News Shorts And Other Busyness
Travellers Triumph In Court
Squall 11, Autumn 1995, pg. 9.
Unique court precedents were recently established which will help shield travellers from some of the worst excesses of the Criminal Justice Act.
The ground-breaking court decisions followed efforts by Wealdon District Council to use section 77 of the Act against travellers on a site near Crowborough in Kent. The presiding judge, Mr Justice Sedley, ruled that the Council had failed to investigate the social circumstances of the travellers present on the land before applying to the magistrates for an enforcement order to evict.
The case was brought on behalf of a mother who, according to the judge, was entitled to expect the local authority to carry out its statutory duties under the Children Act 1989, the Housing Act 1985 and education acts. These include requirements to safeguard and promote the welfare of children in need and to protect their access to education.
Mr Justice Sedley also ruled that an order made under Section 77 of the CJA applied only to travellers present on the land at the time but did not extend to travellers arriving on the site after the order. This decision makes a rotation of traveller sites by differing groups of travellers a possible way of skirting what Mr Justice Sedley referred to as the “in some ways draconic” Criminal Justice Act.
It was undoubtedly an important court triumph for travellers, with future ramifications in other court cases.
“Technically the decision is not binding on future high court judges,” explained David Watkinson, the travellers’ barrister, “but in practice High Court judges do follow another High Court judge’s decision, unless given a jolly good reason why not to.”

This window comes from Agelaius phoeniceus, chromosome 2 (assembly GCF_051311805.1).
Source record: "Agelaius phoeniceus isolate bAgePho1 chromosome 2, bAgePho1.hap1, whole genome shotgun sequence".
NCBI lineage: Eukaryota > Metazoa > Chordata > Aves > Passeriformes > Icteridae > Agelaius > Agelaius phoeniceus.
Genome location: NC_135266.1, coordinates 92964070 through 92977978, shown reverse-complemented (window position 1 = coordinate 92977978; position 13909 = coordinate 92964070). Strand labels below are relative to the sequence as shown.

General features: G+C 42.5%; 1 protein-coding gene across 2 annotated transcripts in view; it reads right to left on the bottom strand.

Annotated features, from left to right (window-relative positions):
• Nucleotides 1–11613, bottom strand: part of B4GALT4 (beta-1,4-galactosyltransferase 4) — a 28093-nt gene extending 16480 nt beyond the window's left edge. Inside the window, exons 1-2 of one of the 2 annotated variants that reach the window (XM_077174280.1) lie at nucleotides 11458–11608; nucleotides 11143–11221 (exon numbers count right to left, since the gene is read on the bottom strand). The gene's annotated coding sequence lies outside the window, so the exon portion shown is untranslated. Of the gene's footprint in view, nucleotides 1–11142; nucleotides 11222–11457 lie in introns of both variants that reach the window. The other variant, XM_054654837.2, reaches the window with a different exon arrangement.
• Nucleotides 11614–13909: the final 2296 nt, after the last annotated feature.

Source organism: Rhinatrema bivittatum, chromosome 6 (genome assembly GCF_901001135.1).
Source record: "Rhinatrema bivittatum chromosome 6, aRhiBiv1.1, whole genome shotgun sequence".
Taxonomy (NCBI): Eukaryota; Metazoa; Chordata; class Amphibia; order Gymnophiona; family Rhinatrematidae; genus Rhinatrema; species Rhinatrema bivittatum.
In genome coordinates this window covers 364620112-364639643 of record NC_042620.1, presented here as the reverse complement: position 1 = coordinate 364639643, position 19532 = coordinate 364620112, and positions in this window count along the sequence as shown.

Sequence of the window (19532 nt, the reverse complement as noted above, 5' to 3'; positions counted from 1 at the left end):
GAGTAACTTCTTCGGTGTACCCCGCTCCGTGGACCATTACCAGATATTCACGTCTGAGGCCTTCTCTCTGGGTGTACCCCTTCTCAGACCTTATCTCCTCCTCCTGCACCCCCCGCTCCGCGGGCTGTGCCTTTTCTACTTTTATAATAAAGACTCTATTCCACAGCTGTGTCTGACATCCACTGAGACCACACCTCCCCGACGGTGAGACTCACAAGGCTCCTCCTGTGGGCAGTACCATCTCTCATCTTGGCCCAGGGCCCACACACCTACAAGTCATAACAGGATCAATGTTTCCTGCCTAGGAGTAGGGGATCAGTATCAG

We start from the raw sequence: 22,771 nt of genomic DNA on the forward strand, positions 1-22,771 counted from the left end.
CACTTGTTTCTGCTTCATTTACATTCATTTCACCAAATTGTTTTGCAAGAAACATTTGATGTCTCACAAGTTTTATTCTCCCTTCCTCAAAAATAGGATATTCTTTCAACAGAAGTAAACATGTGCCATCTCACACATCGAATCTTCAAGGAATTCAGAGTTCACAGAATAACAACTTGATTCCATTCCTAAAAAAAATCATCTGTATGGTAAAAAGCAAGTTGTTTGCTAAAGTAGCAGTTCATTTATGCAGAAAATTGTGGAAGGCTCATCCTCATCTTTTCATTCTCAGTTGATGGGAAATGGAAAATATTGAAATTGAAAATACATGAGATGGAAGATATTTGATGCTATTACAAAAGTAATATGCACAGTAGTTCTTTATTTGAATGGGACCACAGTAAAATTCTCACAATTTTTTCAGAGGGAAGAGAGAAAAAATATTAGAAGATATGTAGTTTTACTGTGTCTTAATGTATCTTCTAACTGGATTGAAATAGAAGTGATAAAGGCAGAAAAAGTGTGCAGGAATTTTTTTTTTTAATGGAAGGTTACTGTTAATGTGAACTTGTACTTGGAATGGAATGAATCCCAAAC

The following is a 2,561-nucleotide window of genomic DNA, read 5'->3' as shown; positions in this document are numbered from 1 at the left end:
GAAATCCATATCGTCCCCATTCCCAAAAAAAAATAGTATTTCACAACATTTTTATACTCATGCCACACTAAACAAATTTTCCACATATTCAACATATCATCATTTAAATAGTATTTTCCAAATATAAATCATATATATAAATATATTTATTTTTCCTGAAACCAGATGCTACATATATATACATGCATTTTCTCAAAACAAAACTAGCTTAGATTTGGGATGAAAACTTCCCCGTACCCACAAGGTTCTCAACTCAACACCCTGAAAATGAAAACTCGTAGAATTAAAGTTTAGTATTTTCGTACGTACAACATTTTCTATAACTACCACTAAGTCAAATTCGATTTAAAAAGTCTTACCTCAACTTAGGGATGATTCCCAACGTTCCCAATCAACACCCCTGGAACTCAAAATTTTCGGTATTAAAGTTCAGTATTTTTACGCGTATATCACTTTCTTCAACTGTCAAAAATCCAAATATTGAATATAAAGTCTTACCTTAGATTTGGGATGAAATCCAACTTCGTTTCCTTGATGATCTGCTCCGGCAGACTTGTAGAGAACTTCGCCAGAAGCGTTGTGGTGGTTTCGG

In a separate court case in Southend Crown Court, Basildon District Council were defeated in their attempts to evict a gypsy called William Thomas. He had been the subject of an enforcement notice to leave, after it was claimed he lacked the necessary planning permission for the caravans, toilet and small day room that he and his family live in. The family own the land on which they live and refused to comply with the notice to vacate and dismantle their home.
At first, Mr Thomas, who could not read or write, appeared in the pre-trial court hearing without legal representation and pleaded guilty. He was allowed to withdraw his plea, however, when he was advised that he did have grounds for defence. The penalty for non-compliance with an enforcement notice is an unlimited fine which increases daily.
The grounds for defence were that he had done all that he could reasonably do to secure compliance with a notice. The defendant’s barrister argued that doing nothing whatsoever was all he could reasonably do!
The reasons he gave were as follows:
- Growing restrictions on gypsies freedom to move and reside by the roadside
- Lack of provision of local authority/county council sites
- DoE circulars regarding gypsies finding their own accommodation
- Basildon District Council’s planning attitudes toward gypsies
- The nature and quality of the land on which the defendant had chosen to reside and its environs
- The nature and quality of other possible plots in the area
- The recent history of gypsy lifestyle
- The reality of options open to Mr Thomas
The European Convention on Human Rights was also cited.
The jury decided that William Thomas should be allowed to stay living in the structures on his land and not be fined for non-compliance with the enforcement notice.
Although a jury court decision is not binding on future court cases, it can be used to back up similar pleadings. Along with the European Court of Human Rights ruling last January (June Buckley Vs UK), which overturned a DoE decision to evict a single parent gypsy from her own land, the latest court cases are more of a series of court precedents slowly but surely re-establishing some of the rights eroded so dramatically by recent legislation.